Read more about the 7D at Photography Bay’s Canon 7D Reviews and Resources.

 

Comments

  1. says

    I’m planning on switching to Canon, so naturally I really want this baby, especially since I’ll be buying some EF-S lenses…but I think I’ll go with the T1i with its more appealing price tag.

  2. Jeremy D. says

    this is a sweet looking camera. I’ve been looking for an excuse to upgrade from my XTi.

    @David: is the sensor too small or too large?

  3. says

    Love the 7D. I started out with a Canon 40D and then moved into a 5D when my wife upgraded to the 5D MarkII. Love the 5D for landscapes but miss the 1.6x of the 40D so was looking at picking up another body (40D or 50D)…as soon as I heard of the 7D, I knew my prayers had been answered. Better AF system, more MP, rugged build and the 1.6x factor will make my life much better when shooting wildlife.

    Can’t wait to get my hands on this beauty!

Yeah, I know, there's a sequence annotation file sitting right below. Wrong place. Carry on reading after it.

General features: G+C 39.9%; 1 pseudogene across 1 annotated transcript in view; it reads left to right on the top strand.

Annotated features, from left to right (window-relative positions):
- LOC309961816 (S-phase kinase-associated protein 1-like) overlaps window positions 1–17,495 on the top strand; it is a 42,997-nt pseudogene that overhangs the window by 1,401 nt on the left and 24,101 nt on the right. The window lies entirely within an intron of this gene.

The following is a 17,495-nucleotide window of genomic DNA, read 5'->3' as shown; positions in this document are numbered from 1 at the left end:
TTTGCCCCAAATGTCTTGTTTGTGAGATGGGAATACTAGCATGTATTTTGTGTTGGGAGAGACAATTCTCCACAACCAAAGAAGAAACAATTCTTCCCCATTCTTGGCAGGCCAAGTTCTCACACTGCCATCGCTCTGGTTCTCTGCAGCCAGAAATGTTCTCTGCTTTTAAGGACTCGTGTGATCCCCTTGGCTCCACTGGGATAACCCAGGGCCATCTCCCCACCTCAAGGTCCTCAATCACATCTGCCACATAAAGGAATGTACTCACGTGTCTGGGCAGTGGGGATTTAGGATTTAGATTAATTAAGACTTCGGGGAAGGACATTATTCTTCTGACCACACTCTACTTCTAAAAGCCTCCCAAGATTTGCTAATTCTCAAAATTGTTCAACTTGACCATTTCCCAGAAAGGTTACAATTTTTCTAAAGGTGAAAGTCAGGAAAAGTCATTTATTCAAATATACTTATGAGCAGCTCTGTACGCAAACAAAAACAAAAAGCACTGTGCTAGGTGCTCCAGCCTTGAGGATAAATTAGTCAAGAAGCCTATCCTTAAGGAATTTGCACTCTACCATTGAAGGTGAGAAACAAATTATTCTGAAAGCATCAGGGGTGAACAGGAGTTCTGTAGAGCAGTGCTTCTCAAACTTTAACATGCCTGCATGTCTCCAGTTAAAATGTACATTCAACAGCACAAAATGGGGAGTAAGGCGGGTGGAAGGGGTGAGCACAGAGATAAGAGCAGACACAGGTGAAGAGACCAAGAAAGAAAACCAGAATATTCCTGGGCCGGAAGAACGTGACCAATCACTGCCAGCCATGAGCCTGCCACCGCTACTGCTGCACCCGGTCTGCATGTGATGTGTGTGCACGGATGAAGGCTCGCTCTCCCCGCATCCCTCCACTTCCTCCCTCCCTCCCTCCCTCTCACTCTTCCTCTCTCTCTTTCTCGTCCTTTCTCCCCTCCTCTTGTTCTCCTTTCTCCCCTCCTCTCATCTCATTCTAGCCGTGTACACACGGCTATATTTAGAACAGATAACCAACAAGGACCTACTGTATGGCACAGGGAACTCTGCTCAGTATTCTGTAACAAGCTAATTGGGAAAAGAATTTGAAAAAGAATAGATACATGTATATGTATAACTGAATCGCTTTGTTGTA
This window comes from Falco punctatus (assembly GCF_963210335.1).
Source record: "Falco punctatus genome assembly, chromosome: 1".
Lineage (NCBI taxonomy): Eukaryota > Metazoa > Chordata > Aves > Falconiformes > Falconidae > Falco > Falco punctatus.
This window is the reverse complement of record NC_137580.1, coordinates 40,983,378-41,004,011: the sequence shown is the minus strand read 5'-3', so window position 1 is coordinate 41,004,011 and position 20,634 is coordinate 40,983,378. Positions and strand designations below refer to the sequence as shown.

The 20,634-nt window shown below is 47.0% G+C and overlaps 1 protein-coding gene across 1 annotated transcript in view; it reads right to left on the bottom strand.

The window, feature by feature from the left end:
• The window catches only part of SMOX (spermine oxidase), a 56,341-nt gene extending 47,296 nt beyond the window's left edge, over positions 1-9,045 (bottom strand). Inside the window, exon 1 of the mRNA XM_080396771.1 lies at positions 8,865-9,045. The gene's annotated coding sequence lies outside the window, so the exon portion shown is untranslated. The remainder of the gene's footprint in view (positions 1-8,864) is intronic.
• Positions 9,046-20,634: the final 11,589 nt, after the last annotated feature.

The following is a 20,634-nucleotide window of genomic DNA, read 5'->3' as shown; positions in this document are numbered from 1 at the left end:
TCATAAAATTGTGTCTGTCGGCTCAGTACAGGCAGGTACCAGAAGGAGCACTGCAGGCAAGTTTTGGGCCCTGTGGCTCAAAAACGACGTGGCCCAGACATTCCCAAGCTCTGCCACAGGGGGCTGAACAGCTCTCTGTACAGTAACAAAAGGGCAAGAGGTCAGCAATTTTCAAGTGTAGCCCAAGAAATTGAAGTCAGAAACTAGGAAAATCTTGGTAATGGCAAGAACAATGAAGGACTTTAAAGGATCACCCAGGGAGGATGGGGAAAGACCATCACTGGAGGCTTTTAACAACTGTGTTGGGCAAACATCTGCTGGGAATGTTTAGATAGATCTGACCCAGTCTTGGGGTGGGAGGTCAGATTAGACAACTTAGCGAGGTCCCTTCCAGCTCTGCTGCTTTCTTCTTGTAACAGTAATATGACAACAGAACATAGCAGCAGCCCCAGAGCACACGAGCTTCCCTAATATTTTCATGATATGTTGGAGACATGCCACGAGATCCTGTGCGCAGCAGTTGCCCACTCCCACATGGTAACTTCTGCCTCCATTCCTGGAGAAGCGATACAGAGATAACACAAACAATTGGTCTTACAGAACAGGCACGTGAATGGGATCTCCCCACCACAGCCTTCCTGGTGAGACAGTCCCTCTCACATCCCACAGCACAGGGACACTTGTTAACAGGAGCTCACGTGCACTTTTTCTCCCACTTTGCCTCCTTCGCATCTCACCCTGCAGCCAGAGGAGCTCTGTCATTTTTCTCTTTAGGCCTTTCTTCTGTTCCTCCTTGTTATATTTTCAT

4. Melomind says

    @ Jeremy. The sensor is a CROP meaning it’s too small compared to 5DMKII and even smaller compared to Nikon D300s. This is the bad.

    I absolutely hate the fact Canon made a feature-packed camera exceeds 5DMARK II in many aspects but sensor type/size.
    I have made a decision for 5DMARKII before the 7D was released and now I feel I’ll be buying the “yesterday” yet with a full-frame sensor bringing the benefits.

    At the end – maybe we don’t need all the bunch of features and it’s fully enough with 5DMKII for still images to make perfect pictures?

  5. WadeM says